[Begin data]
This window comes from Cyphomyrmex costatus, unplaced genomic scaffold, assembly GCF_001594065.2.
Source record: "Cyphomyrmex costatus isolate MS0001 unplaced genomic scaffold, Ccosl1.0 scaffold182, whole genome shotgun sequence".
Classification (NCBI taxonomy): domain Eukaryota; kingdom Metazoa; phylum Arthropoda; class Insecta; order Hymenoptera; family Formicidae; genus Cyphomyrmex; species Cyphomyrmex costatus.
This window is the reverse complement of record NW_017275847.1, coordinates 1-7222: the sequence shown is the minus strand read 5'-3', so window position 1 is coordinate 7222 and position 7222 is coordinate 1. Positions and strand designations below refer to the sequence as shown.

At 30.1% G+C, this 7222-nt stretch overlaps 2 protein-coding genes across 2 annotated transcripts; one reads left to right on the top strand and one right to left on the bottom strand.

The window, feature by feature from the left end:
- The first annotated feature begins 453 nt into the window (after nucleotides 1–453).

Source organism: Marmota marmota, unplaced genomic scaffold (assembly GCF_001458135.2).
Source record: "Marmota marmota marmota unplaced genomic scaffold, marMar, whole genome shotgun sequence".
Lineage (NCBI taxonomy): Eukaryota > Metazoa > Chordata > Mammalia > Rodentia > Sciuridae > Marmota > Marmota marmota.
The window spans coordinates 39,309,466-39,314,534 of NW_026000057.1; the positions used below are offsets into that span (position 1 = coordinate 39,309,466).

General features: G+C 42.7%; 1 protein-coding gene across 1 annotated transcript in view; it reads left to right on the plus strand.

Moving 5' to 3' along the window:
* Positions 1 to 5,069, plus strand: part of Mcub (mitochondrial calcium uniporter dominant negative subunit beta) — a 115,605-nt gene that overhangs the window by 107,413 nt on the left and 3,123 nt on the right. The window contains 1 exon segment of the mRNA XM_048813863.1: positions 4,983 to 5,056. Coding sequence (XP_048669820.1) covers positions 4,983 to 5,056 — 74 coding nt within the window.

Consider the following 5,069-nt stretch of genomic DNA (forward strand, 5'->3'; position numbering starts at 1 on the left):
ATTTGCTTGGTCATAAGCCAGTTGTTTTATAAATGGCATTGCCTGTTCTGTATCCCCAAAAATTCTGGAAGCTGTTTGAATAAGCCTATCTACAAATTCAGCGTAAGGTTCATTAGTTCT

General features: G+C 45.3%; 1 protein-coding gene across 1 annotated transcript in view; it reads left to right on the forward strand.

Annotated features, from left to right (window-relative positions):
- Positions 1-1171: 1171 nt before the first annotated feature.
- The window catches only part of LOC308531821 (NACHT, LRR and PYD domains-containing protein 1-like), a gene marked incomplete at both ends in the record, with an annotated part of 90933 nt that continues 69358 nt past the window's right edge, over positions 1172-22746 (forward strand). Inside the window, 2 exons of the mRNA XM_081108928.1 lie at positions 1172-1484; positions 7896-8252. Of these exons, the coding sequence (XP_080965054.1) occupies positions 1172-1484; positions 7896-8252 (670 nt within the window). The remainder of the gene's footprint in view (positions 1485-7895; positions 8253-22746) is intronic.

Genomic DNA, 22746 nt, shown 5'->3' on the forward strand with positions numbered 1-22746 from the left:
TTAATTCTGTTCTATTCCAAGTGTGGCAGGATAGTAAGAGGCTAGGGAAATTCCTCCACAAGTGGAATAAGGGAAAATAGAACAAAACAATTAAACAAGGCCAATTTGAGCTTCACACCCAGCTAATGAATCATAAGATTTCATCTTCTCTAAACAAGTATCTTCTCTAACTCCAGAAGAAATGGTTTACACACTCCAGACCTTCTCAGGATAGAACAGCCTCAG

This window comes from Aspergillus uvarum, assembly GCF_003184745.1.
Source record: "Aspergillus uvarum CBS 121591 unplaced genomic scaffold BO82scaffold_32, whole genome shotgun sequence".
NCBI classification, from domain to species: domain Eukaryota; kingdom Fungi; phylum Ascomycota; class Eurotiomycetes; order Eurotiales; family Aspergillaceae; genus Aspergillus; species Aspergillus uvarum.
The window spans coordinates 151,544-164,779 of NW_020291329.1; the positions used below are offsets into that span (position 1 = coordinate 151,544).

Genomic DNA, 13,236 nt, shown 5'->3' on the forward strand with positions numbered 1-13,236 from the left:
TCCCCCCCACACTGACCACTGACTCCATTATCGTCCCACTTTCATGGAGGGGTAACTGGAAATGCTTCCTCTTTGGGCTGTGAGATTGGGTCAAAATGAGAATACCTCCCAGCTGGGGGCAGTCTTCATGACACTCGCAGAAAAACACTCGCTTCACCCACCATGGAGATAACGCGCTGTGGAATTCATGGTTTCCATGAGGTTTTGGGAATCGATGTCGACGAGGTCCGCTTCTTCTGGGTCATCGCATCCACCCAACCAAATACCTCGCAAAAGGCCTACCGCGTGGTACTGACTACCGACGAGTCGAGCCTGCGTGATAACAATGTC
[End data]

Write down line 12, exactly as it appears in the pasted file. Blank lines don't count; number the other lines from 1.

General features: G+C 42.7%; 1 protein-coding gene across 1 annotated transcript in view; it reads left to right on the plus strand.